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GSoC - USB Video Class (UVC) webcam driver
Hi, I'm Patrick Mahoney and my Summer of Code project has
been accepted. I'll be implementing a driver for the USB
Video Class (UVC) specification.
Compliance with the UVC spec  is a requirement for the
"Certified for Windows Vista", so it is expected that many
future webcams will be supported by this driver. For those
interested in buying a webcam, be sure to check the box for
"Certified for Vista". Many cameras say "Works with Vista",
but this is not enough.
I currently have a Panasonic PV-GS9 camcorder and a Logitech
QuickCam Deluxe for Notebooks . Based on some web
searching, I believe the less expensive Envision V-CAM is
UVC , but don't quote me on that. The Linux UVC driver
page  has a list of many webcamcs as well. After
plugging in the device, a USB interface of class 0xE
indicates a UVC device (there should typically be at least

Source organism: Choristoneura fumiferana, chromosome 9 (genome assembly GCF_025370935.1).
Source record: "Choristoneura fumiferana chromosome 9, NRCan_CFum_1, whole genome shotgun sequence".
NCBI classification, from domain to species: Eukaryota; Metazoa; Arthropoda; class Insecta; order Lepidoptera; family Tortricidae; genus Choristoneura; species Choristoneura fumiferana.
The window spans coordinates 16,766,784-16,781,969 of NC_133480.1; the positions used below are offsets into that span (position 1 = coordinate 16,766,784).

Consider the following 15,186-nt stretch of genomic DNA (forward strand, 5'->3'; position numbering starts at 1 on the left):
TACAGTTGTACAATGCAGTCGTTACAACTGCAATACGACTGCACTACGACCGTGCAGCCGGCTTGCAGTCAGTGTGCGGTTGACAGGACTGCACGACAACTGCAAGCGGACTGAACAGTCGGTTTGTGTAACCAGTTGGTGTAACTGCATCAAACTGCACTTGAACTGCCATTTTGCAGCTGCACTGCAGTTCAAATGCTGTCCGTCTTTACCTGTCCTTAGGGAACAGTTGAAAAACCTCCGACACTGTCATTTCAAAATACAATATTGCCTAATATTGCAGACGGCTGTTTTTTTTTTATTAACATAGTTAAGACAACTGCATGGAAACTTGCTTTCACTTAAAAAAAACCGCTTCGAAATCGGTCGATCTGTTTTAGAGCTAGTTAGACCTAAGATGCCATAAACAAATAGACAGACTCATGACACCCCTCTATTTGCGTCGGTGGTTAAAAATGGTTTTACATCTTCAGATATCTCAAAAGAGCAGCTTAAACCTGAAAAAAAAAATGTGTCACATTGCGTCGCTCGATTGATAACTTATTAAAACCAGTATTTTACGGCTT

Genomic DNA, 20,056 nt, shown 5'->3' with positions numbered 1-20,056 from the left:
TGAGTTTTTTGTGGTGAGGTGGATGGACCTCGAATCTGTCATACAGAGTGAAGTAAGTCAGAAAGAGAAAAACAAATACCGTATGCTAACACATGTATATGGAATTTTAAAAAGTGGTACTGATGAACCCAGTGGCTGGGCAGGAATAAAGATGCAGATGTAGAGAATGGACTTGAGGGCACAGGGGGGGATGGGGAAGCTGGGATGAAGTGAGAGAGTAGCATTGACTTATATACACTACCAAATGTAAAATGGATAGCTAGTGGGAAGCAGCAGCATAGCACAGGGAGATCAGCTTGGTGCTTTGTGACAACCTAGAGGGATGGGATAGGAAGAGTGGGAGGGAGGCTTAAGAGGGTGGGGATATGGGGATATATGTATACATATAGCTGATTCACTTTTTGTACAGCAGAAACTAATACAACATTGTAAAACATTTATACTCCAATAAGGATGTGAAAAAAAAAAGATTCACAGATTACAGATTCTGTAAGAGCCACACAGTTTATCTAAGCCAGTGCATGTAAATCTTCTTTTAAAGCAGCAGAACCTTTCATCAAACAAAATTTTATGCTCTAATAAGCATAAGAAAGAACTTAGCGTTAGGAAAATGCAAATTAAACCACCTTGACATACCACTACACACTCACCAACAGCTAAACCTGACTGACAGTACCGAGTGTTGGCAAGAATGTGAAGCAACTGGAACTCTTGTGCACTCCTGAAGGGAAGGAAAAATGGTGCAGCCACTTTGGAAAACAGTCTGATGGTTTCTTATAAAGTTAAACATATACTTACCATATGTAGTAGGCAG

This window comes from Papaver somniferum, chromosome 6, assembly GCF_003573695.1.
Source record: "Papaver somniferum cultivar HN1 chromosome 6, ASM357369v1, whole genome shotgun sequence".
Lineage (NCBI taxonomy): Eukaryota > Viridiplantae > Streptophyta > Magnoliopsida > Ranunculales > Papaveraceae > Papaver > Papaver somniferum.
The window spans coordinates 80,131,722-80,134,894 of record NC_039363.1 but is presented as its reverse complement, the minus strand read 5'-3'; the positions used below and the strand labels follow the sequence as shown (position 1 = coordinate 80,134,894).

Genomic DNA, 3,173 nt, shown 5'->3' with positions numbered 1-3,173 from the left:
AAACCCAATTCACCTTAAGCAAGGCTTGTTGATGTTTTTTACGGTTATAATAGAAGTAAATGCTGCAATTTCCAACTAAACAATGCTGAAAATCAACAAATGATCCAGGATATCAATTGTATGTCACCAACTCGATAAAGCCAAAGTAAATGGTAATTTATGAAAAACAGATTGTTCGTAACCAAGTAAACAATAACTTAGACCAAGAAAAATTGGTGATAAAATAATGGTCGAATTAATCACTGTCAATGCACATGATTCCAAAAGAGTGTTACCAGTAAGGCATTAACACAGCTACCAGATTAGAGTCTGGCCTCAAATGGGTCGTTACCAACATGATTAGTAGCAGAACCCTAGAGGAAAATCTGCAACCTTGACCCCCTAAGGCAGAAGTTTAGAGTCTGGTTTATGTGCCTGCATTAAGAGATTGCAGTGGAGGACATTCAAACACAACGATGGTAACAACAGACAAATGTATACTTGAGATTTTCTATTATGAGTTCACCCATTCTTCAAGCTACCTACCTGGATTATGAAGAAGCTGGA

two such interfaces: one is the Control interface and the
other the Streaming interface).
The driver project page is
which will (soon) be updated with information as the driver
One design decision that must be made is the API that the
driver will export. My mentor Jared suggested exporting a
NetBSD/UVC specific API while providing a compatibility
layer to translate the Video4Linux (or Video4Linux2) API as
is done with the OSS audio driver. Many user applications
use the Video4Linux API, so supporting this would help in
getting application support.
The native API is very much up in the air; comments are very
much welcome. Currently, NetBSD has the bktr(4) API for
video capture cards. For a new API, the obvious choice is
to design something that mimics the UVC spec. In a
nutshell, UVC provides endpoints that either provide
(webcam) or accept (recording device) video frames, a means
of negotiating the video format details, various enumerated
controls such as brightness and focus, and "extended"
controls that must be interpreted by the application (each
control provides information about the range of valid
values, the step size, default value).
In Video4Linux and probably any API I would design, each
call to read() returns at most a single frame of video (or
packet of an MPEG stream). It is up to the application to
determine or negotiate the format beforehand with the
appropriate ioctl's. These ioctl's could closely follow the
UVC spec, which is hopefully designed well to gracefully
cover a wide range of video hardware.
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